Allah (swt) commands us, in the Qur’an, to recognise the divine beauty and perfection in nature, from the mountains and rivers, to the gardens and date-palm trees:
And it is He who spread the earth and placed therein firmly set mountains and rivers; and from all of the fruits He made therein two mates; He causes the night to cover the day. Indeed in that are signs for a people who give thought. And within the land are neighbouring plots and gardens of grapevines and crops and palm trees, [growing] several from a root or otherwise, watered with one water; but We make some of them exceed others in [quality of] fruit. Indeed in that are signs for a people who reason. (Ar-Ra’d: 3-4)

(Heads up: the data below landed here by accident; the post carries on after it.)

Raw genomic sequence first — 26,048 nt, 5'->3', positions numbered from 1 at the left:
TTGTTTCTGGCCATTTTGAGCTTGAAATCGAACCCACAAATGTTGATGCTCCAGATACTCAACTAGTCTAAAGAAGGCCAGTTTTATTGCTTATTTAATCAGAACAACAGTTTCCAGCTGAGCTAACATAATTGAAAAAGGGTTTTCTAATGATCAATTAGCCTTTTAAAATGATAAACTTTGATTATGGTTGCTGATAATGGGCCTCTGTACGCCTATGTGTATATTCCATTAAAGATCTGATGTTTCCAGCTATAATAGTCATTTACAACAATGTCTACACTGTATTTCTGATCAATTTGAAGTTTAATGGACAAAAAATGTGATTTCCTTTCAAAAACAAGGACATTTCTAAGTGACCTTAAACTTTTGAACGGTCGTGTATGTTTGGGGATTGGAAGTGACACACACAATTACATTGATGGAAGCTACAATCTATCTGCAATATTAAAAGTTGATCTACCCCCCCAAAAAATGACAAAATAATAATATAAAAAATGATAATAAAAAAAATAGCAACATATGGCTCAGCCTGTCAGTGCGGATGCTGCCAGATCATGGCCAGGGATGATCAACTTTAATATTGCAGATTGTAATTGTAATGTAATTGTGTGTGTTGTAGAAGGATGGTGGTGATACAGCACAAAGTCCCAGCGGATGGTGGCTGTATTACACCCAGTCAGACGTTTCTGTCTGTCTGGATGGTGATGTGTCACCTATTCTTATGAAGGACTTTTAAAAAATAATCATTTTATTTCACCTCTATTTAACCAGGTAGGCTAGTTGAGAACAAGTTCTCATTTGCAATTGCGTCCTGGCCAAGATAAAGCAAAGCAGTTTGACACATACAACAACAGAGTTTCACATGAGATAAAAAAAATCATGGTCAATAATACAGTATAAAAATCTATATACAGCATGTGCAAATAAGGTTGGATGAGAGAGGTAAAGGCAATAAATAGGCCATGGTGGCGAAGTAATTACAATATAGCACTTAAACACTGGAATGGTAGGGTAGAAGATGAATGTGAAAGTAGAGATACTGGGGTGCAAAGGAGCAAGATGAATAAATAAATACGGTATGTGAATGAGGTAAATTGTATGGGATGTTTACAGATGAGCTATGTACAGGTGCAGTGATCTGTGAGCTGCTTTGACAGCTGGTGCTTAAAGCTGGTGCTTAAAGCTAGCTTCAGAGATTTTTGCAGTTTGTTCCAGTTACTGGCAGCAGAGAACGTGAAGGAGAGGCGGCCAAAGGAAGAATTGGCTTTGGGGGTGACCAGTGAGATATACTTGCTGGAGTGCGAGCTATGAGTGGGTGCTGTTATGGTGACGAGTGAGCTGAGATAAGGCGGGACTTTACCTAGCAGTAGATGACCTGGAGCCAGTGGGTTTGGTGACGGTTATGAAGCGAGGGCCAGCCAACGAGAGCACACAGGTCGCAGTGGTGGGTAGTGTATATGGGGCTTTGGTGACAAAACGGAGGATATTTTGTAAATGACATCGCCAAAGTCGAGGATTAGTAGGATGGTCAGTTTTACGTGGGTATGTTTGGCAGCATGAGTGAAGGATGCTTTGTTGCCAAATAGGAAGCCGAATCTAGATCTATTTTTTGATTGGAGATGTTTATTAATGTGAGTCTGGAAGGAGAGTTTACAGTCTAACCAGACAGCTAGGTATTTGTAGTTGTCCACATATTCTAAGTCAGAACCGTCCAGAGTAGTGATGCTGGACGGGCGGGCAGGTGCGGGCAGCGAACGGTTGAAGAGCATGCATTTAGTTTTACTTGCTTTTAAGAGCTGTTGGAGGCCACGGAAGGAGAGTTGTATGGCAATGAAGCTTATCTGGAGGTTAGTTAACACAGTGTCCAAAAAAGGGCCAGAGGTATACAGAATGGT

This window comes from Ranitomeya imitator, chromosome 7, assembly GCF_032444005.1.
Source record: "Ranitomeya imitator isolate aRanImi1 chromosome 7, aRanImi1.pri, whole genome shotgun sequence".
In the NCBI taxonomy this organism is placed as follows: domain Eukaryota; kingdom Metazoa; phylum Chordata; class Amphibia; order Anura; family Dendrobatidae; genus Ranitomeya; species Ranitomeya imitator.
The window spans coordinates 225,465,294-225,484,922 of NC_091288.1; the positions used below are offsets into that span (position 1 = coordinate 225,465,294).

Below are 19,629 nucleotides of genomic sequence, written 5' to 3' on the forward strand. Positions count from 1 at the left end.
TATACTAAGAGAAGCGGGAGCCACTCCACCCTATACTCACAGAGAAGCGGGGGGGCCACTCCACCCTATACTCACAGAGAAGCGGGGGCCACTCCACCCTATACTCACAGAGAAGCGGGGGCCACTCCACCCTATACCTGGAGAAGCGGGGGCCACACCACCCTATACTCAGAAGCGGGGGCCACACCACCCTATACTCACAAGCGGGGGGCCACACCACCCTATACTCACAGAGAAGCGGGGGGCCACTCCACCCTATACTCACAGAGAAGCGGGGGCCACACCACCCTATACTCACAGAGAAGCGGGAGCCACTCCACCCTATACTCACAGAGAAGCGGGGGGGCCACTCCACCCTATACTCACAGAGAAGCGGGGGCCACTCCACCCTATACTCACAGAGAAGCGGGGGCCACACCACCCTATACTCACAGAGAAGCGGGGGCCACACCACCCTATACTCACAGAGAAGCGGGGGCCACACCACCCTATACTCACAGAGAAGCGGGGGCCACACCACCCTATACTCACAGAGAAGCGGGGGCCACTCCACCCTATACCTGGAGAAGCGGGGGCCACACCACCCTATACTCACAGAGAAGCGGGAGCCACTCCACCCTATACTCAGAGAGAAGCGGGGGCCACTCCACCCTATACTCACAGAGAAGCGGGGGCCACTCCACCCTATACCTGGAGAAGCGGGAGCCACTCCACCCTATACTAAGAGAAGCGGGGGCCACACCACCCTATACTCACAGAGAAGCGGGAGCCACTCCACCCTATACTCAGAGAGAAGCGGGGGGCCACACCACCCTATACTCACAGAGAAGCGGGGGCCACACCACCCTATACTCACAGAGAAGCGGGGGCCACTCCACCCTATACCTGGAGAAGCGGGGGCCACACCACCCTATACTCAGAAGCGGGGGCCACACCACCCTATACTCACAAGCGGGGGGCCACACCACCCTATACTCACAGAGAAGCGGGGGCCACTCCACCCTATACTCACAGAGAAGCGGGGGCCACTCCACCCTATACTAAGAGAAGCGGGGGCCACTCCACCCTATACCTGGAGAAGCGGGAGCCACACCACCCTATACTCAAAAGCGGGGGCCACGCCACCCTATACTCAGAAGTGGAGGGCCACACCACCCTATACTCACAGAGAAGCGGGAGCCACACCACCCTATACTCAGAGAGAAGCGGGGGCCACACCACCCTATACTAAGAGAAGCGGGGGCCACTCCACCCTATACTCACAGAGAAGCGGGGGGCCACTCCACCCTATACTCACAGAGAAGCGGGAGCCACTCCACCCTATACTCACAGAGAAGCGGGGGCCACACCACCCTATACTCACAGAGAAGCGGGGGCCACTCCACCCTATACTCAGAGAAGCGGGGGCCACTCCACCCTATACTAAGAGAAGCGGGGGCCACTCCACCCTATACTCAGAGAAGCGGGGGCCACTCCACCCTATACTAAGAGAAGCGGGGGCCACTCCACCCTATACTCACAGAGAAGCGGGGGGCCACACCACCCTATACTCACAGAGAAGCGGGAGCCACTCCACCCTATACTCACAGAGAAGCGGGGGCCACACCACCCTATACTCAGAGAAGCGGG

Like people, trees have unique characteristics. I would like to think that they, too, have stories of grief and triumph and personalities shaped by their experiences and environment. Imagine the drooping canopies of the Weeping Willows, the sweet solitude of the Lone Cypress, the Giant Sequoias stretching into the sky, and the “upside down” African Baobabs. These trees come in different shapes, sizes, colours and textures, and they bring to mind different adjectives and emotions. Yet they each have a beauty that is all their own.